Claims (20)

We claim:
1. A method of automatically discovering application components that populate a user interface element, comprising:
building, by a processor, a directed graph from an application code implementing a backend layer of an application;
identifying, by the processor, a code element in the application code that matches an input element of a user interface of the application;
identifying, by the processor, a data store element of a data store implementing data layer of the application that matches the input element;
for the input element, building, by the processor, a map of trees tracing through the directed graph based on the code element and the data store element that are identified; and
grouping, by the processor, the map of trees based on at least matching of annotations of the trees in the map, a similarity of begin and end points of the trees in the map and matching of the end points of the trees in the map,
wherein the map of trees includes the application components the processor visited for populating the input element of the user interface.
2. The method of claim 1, wherein visualization is built based on the map of trees and presented on a display device.
3. The method of claim 1, wherein the identifying a code element in the application code that matches an input element of a user interface of the application comprises using a natural language processing technique to find the code element that matches the input element and assigning a similarity score to the code element based on a degree of matching.
4. The method of claim 3, wherein responsive to finding more than one code element matching the input element, selecting the code element with highest similarity score to use in the building of the map of trees.
5. The method of claim 1, wherein the identifying a data store element of a data store implementing data layer of the application that matches the input element comprises using a natural language processing technique to find the data store element that matches the input element and assigning a similarity score to the data store element based on a degree of matching.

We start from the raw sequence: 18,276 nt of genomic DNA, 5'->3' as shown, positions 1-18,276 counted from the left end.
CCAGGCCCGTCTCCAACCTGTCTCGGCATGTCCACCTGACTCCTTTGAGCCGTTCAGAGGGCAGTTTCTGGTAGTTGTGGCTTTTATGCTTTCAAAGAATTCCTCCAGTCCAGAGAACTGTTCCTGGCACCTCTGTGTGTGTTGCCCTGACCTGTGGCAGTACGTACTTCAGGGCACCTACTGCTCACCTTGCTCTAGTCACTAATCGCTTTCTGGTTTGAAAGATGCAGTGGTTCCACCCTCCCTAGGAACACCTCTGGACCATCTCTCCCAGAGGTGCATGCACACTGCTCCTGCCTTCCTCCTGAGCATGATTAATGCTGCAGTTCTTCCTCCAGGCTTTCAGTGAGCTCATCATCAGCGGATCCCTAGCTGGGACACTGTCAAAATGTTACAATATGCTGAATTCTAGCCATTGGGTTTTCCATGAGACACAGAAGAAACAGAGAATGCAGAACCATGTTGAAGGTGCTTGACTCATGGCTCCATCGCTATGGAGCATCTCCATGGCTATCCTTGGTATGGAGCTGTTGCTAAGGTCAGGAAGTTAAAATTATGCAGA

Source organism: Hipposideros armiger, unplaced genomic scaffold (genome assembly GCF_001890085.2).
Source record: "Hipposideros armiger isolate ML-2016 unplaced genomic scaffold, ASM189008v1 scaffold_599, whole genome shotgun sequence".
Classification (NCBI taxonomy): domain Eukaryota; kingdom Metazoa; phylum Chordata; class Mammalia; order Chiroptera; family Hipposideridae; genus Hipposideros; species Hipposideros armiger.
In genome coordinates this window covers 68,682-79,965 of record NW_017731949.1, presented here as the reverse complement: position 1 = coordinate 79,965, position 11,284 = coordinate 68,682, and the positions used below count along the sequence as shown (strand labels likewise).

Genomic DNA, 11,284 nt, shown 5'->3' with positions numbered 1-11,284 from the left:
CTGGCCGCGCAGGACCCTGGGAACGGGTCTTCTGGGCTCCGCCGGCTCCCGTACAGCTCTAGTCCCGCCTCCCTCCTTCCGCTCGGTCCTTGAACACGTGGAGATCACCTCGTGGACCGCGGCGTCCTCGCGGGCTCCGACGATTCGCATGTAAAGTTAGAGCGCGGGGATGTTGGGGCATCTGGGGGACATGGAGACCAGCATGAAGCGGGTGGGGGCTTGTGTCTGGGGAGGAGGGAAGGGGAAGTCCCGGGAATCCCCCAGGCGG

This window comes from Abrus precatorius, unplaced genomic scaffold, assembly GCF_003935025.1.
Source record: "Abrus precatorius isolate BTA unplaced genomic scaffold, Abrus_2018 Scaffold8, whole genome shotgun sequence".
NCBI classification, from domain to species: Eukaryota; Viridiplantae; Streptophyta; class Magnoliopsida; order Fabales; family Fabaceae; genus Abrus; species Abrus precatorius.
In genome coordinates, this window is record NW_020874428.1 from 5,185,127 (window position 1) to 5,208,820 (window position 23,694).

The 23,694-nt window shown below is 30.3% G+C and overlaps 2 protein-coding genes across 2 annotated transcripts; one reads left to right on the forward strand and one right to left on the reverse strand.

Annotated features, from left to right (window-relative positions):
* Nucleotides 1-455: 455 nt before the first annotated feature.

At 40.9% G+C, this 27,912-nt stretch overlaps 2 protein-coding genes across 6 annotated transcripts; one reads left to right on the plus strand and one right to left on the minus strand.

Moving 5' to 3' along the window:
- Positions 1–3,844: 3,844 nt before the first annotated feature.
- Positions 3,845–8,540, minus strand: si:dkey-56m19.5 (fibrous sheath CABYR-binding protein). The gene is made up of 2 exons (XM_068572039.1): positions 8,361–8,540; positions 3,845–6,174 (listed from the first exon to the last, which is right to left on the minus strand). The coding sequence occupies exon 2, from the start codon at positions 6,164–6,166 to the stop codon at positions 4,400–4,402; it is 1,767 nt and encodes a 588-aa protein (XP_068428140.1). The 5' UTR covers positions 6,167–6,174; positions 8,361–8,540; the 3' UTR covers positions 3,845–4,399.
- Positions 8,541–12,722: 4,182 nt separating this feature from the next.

6. The method of claim 5, wherein responsive to finding more than one data store element matching the input element, selecting the data store element with highest similarity score to use in the building of the map of trees.
7. The method of claim 1, wherein the method is performed for a plurality of input elements, and the map of trees is built for each of the plurality of input elements.
8. A system for automatically discovering application components that populate a user interface element, comprising:
a processor; and
a discovery module executing on the processor and operable to build a directed graph from an application code implementing a backend layer of an application,
the discovery module further operable to identify a code element in the application code that matches an input element of a user interface of the application;
the discovery module further operable to identify a data store element of a data store implementing data layer of the application that matches the input element;
for the input element, the discovery module further operable to build a map of trees tracing through the directed graph based on the code element and the data store element that are identified,
the discovery module further operable to group the map of trees based on at least matching of annotations of the trees in the map, a similarity of begin and end points of the trees in the map and matching of the end points of the trees in the map,
wherein the map of trees includes the application components visited by the processor for populating the input element of the user interface.
9. The system of claim 8, wherein visualization is built based on the map of trees and presented on a display device.
10. The system of claim 8, wherein the discovery module identifies the code element by at least using a natural language processing technique to find the code element that matches the input element and assigning a similarity score to the code element based on a degree of matching.
11. The system of claim 10, wherein responsive to finding more than one code element matching the input element, the discovery module selects the code element with highest similarity score to use to build the map of trees.